San Francisco 49ers

49ers’ Marquise Goodwin says wife gave him strength to play Sunday

Marquise Goodwin (11) celebrates after a touchdown by C.J. Beathard in the third quarter. He said his wife encouraged him to play in the game.
Marquise Goodwin (11) celebrates after a touchdown by C.J. Beathard in the third quarter. He said his wife encouraged him to play in the game. The Bee

Marquise Goodwin said he wasn’t prepared to play in Sunday’s game.

The 49ers wide receiver hadn’t practiced during the week, had hardly slept, had missed team meetings. His wife, Morgan, began having a complications with her pregnancy a week before the game and he rushed to the hospital Saturday night to be with her.

At 3:52 a.m. Sunday she delivered a still-born son that Morgan told People Magazine the couple had planned to name Marquise Goodwin Jr.

“I felt joy in holding my baby even though it was a sad moment,” Morgan told the magazine. “I was so amazed. His eyes were still shut at this point, but the hands, the feet. He looked exactly like his daddy.”

Marquise said Tuesday he was prepared to remain with his wife throughout the day on Sunday – “I just really wasn’t in it” he said of the game – but that she insisted he play.

“She raised my spirits up and helped me get ready for the game,” he said. “That’s what’s so cool about the situation. My wife – how supportive she is and how encouraging she is and all these great things that she’s done for me to help me go out there and play the way that I did. I think it speaks more about her character than mine.”

Goodwin, 26, went on to have his best outing of the season, one that included an 83-yard touchdown catch – the 49ers’ longest in 12 years – that ended with him blowing a kiss to the sky and then collapsing to his knees when he crossed the goal line. Goodwin also had an 18-yard run and delivered the block that sprang tight end Garrett Celek on his 47-yard touchdown.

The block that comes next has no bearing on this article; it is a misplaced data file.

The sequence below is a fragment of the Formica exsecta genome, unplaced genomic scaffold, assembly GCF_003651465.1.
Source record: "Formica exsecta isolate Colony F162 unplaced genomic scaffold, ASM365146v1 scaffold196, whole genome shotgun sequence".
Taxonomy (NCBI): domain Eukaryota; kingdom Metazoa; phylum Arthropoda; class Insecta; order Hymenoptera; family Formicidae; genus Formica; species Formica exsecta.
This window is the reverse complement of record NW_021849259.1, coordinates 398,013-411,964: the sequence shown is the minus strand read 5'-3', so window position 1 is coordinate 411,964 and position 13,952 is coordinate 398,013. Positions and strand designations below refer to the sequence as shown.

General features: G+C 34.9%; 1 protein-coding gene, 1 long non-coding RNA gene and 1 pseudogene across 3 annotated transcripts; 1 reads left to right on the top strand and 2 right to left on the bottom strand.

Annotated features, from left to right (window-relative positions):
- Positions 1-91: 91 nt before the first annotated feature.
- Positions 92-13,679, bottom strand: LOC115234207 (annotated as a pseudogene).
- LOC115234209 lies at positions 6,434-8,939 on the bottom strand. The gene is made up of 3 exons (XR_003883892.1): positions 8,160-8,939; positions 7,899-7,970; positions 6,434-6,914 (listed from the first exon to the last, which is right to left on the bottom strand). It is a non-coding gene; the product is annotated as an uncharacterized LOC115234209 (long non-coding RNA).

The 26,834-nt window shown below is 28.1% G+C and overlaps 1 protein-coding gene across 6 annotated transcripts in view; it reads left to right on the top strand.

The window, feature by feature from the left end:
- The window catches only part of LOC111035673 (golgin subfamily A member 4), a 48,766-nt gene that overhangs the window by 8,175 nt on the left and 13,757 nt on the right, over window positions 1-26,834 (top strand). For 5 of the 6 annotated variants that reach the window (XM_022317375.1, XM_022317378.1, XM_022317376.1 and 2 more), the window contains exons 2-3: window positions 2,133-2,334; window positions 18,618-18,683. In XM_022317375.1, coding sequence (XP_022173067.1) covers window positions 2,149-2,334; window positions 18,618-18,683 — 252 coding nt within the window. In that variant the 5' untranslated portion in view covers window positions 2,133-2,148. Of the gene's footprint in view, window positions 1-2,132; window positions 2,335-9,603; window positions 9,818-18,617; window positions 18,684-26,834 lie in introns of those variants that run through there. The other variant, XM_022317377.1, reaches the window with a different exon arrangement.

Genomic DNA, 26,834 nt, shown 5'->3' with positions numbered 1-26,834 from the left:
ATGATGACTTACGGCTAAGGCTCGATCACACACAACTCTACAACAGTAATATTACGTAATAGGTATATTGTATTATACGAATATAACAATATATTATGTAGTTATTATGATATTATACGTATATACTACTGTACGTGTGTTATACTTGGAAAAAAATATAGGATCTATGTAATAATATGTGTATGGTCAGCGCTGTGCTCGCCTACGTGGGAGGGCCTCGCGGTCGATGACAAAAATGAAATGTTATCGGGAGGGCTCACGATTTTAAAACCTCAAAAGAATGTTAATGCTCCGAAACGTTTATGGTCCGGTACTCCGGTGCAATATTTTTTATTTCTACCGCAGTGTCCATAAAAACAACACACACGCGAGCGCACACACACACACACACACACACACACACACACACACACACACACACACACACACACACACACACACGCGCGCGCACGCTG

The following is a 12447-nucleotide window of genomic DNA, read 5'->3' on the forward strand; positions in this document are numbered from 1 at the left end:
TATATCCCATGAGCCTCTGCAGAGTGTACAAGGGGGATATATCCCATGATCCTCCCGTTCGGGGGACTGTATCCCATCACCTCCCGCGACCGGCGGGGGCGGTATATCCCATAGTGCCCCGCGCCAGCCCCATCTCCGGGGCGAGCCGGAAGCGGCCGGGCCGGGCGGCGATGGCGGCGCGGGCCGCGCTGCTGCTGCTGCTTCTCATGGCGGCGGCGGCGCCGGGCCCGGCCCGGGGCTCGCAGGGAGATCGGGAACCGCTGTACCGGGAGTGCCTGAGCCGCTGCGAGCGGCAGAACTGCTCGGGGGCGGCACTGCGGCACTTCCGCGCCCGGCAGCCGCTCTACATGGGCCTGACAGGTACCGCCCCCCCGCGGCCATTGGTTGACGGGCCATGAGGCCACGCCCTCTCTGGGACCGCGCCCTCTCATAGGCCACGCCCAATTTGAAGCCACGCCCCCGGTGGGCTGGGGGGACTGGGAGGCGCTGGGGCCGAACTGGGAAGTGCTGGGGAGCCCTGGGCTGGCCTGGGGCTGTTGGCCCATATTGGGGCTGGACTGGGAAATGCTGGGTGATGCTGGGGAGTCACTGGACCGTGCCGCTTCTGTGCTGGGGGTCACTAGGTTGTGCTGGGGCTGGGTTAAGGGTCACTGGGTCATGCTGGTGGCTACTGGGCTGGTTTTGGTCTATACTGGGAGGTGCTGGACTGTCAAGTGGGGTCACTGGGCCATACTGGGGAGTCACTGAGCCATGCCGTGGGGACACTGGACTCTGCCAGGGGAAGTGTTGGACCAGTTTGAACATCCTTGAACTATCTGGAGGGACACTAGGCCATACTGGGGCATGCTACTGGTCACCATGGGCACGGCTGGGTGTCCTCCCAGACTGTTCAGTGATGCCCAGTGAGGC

Before the game, Goodwin shared his tragedy with a handful of players, including his fellow receivers, safety Eric Reid and his cousin, safety Adrian Colbert. He also met with the team chaplain, Earl Smith, and told coach Kyle Shanahan what had happened.

“By the time I was able to talk to Marquise, he was hurting, but he was adamant he wanted to play,” Shanahan said Monday. “That’s something as a coach you respect. You don’t want someone just to tell it to you because that’s what you want to hear as a coach. You want someone to tell it to you because they mean it. And you could tell ’Quise meant it.”

Marquise and Morgan met at the University of Texas where they both ran track. They married last year and Morgan said the two would continue to try to have a baby.

Both posted messages to their social media accounts soon after their son died on Sunday. Why share such an emotional event, Marquise was asked?

For one, he said people knew Morgan was pregnant and that he wanted to “narrate my own story.” The couple also has been overwhelmed by the support and compassion they’ve received and wanted to offer a message of strength and resolve to those dealing with their own misfortunes.

“Never stop believing,” he said. “The reward will last longer than the pain. Just because something that you wanted your whole life didn’t quite worked out as you planned it to – a lot of times it’s not supposed to work out how you wanted it to. It will grow you as a person and make you better. And I know my wife and I will be better after this situation.”

Matt Barrows: @mattbarrows, read more about the team at